MacGyver, armed only with his trusty Swiss Army knife and a roll of tape there was no limit to what that fictional man could achieve.
Angus MacGyver was brought to life by Richard Dean Anderson and brought a Blue Peter like ingenuity to taking on the Evil Doers of the world. Fans of the A Team will remember similar feats from Mr T and friends, who could turn a lawnmower and a box of matches into a flame-throwing megatank faster than you could compose a montage of explosion shots.
MacGyver went around the world and was a great success for ABC, its makers. Outlandish though some of our hero’s exploits may seem, there have been plenty of real-life MacGyvers, some of whose attempts to bend ordinary materials to extraordinary uses could easily have been dismissed by Hollywood’s script writers as too damn silly to be believed.
Although MacGyver tried to avoid violence and didn’t like carrying a gun, sadly it’s war that tends to put humans in the position of trying to fashion something from what lies around them.
1 – The opium cigarettes of World War One
World War One is a by-word for ‘mechanised slaughter’, the martial expression of the industrial age, but as the war became a global conflict, the fighting got more traditional – lots of the sort of standing in a straight line stuff that the British Army in particular has always excelled at.
In the Middle East – whose oil was vital then as it is now – the Brits were taking on the Ottoman Empire, and by 1917 were on their way to Jerusalem hoping, as ever, to be there by Christmas.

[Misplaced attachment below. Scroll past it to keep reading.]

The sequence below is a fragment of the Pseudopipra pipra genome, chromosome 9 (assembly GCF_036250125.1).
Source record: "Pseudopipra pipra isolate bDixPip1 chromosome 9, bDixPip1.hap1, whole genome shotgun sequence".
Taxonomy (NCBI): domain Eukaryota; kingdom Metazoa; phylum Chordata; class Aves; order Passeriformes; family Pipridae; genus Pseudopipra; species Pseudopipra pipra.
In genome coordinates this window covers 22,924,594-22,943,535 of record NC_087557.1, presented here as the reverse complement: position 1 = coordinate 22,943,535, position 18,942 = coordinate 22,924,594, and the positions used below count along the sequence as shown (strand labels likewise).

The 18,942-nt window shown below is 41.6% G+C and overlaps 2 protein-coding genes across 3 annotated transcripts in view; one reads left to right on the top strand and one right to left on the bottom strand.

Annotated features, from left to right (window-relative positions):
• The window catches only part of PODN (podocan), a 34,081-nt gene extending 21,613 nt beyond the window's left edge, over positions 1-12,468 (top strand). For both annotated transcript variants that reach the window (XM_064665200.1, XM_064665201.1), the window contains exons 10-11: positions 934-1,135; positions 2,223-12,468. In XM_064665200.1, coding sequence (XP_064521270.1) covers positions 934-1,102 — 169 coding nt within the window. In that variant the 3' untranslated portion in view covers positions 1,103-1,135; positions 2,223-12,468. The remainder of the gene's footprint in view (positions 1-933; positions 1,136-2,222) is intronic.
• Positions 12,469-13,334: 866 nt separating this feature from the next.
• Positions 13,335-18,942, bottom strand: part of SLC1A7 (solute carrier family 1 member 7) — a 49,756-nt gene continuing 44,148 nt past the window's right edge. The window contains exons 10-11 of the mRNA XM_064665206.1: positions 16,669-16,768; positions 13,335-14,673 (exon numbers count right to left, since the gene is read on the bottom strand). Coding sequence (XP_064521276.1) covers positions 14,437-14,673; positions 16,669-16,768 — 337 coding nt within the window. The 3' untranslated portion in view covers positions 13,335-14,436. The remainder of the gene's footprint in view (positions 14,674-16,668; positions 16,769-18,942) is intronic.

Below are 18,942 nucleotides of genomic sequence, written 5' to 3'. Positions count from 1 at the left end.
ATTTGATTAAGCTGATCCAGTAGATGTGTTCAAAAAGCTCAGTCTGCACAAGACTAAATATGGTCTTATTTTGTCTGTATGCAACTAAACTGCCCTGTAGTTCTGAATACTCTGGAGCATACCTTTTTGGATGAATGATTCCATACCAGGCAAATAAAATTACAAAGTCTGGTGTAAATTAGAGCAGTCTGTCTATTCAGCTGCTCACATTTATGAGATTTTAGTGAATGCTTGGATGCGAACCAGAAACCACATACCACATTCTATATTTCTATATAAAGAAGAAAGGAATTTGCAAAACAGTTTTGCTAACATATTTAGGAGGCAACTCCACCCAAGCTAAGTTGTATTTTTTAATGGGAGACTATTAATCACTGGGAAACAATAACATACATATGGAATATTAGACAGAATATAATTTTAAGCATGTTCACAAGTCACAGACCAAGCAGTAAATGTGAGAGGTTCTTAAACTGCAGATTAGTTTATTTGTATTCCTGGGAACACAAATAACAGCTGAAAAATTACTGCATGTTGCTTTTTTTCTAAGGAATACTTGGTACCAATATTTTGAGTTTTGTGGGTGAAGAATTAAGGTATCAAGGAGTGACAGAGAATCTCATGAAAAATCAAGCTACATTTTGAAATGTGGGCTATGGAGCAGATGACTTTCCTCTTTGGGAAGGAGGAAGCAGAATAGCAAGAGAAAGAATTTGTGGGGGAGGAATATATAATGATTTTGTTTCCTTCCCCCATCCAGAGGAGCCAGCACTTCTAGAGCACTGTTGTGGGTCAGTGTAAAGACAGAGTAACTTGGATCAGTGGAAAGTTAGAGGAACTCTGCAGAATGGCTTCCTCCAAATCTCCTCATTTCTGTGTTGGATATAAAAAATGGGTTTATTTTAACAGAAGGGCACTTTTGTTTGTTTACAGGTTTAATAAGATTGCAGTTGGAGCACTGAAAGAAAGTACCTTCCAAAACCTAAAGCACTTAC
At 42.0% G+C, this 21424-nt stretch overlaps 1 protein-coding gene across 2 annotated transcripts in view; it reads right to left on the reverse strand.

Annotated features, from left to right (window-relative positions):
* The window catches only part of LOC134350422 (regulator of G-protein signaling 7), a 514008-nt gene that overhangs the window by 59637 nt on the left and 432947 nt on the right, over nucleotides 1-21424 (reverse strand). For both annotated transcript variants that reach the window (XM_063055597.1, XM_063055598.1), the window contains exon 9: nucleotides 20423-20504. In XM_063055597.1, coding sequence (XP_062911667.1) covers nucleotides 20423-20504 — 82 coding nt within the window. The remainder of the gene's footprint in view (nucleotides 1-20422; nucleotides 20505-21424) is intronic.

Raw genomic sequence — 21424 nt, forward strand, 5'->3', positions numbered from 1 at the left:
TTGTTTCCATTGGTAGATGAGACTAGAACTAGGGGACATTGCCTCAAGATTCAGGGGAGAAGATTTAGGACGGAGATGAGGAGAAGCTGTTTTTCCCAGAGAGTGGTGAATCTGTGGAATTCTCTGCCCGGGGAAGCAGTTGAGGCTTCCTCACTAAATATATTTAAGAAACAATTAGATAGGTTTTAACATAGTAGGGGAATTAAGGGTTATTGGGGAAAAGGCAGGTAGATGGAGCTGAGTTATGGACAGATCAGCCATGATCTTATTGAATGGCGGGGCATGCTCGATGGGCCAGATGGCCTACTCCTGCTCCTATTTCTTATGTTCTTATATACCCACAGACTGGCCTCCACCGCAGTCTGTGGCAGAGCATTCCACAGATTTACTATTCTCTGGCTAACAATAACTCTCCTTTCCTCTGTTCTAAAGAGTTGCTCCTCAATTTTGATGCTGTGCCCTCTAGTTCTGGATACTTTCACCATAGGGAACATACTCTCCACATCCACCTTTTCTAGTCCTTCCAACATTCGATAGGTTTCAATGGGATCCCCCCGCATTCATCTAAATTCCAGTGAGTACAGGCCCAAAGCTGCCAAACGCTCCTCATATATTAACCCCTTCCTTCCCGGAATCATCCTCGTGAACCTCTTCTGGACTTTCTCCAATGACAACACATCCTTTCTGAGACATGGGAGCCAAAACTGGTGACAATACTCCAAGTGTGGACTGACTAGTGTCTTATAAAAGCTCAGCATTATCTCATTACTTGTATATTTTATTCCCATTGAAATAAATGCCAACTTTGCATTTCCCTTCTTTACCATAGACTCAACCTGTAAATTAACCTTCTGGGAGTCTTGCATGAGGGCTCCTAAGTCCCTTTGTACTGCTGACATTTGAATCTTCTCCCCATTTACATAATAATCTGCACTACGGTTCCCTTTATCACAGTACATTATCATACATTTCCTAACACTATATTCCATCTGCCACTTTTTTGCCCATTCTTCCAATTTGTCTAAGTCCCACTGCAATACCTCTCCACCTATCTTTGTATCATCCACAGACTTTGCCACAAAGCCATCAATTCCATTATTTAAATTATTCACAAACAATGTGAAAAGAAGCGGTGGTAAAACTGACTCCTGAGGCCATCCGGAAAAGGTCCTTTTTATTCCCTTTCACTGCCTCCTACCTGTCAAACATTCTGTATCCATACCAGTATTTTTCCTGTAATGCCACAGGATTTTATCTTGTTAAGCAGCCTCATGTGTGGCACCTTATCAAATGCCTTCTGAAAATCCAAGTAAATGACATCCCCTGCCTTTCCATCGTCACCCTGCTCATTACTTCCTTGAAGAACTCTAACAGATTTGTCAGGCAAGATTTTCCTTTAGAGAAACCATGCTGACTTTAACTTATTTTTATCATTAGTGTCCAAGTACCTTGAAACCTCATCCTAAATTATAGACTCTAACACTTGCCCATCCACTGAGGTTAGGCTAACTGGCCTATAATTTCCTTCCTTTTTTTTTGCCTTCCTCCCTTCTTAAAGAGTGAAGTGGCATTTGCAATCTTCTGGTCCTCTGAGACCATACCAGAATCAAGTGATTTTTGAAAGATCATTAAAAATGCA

Part of their operations were propaganda drops of minor goodies to their opponents in a ‘we’re really nice, why not surrender?’ campaign that sent thousands of ciggies raining down from the skies along with the leaflets.
The Turks enjoyed the cigarettes, but carried on fighting.
That is, until, one British office has a brain wave. He flew over the front line, unscathed as usual by anti-aircraft fire, dropping his addictive bounty to much joy beneath.
However, he’d laced his cigs with opium this time and when an attack soon followed, the Ottoman defenders were in no fit state to do much defending and Jerusalem was on step closer.
2 – Hannibal and the snake catapults
Hannibal’s all about elephants, right? Elephants were his thing. Well, yes and no. This master of the animal kingdom also threw snakes into the ancient war mixer with gay (or not gay) abandon.
After the Roman Empire finally saw him off, Hannibal was in trouble and on the run. He essentially wandered around looking for people to protect him and eventually wound up in Bithynia (now Turkey) with his new best mate King Prusias I.
This wasn’t all a one way thing though. Prusias protected Hannibal, but also needed the world’s current reigning military genius to help out with the neighbours, the Pergamenes.
Hannibal sent his men out on a bit of a nature expedition and when the vastly superior navy of the Pergamenes hove into view, he ordered them into battle.
When this mini fleet started bombing them with clay pots, the Pergamenes thought they were onto a winner. Until the pots smashed and the thousands of snakes – some poisonous, some just unpleasant – that Hannibal had had his troops collect started slithering around their ships, the battle was lost.
If Hannibal had been able to perfect an elephant catapult he probably would have.
3 – The Wee of World War One
When we talk about Weapons of Mass Destruction these days, we think of the roots of these chemical and biological killers reaching back to World War One, when gas became a by-word for a new type of trench terror.
It was first used in the Battle of Ypres, as both sides settled into a bloody stalemate with entrenched lines reaching halfway across Europe and showing little sign of caving in.